Same thing with R-rated movies. It's perfectly legal for a place to sell an ticket for an R-rated movie to a kid. They just won't do it.
Some of you are just not getting what the California law did.
It did not make it illegal to sell M-rated games to minors.
Rather, it made it illegal to sell "violent" games to minors, and "violent" games had to have an additional label - "18" - on it.
But the statute didn't really define what "violent" meant. And California wasn't going to tell retailers what "violent" meant prior to the retailer selling the game. Rather, the retailer was just going to have to use his judgment, and if the local District Attorney had a different opinion on what the law meant than the retailer did, then that means the retailer could be in a heap of trouble.
Semi-related, do you guys remember that Paranoid Android video by Radiohead? I watched it again after not seeing it for at least 15 years, and I forgot about all of the boobs in it. Its all animated, but it ran on MTV along with Hanson and other stuff, unedited. How is that ok??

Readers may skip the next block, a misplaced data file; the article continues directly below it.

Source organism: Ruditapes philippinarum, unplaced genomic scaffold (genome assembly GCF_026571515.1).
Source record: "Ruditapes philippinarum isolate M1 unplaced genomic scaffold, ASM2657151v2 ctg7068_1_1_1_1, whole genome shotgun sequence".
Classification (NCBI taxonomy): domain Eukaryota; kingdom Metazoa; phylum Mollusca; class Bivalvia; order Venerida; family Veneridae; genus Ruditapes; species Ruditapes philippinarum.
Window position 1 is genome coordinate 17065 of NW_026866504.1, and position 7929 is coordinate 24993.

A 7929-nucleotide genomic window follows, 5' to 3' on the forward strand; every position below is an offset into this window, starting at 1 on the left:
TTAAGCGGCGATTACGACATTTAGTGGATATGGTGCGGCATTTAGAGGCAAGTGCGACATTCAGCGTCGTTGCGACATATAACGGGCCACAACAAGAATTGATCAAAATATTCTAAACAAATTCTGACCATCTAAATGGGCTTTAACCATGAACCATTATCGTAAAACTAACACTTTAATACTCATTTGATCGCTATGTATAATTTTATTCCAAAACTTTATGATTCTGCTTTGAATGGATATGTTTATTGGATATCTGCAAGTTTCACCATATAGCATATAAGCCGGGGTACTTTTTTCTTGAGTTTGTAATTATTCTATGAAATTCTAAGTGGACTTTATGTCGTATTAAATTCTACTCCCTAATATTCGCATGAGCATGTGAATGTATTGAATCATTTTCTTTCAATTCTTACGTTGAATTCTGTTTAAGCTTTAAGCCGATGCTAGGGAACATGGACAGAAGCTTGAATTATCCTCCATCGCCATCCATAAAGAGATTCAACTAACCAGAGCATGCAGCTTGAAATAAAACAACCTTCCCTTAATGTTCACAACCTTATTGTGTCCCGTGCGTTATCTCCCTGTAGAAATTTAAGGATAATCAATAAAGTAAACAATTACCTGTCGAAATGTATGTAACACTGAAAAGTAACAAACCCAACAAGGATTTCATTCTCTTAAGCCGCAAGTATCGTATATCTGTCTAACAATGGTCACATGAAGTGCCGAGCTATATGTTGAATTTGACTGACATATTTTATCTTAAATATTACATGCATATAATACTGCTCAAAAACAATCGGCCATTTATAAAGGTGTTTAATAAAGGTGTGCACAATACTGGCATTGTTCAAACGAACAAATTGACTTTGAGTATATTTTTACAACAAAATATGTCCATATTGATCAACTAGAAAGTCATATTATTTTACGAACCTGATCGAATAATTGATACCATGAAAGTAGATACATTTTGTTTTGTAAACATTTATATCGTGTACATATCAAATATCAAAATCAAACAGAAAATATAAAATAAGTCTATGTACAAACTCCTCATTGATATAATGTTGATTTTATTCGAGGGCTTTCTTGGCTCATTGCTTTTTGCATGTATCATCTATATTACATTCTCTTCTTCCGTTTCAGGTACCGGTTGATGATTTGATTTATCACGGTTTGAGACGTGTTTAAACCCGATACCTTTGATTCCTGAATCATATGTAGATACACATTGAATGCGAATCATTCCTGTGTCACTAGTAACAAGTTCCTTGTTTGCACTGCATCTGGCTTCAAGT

The site you linked to is an official MPAA site. The MPAA is an industry association. Warner Bros, Columbia Pictures, MGM and the rest all banded together. They are not the government. They cannot pass a law.
But they still have a ton of weight and they sure can make any theater owner comply with any requirement they come up with. And they've decided theater owners wouldn't sell tickets for R-rated movies to minors. If they catch you going against that as a theater owner, you are fucked. You are fined, and if you are a repeat offender, you will never get your hands on another reel from them again.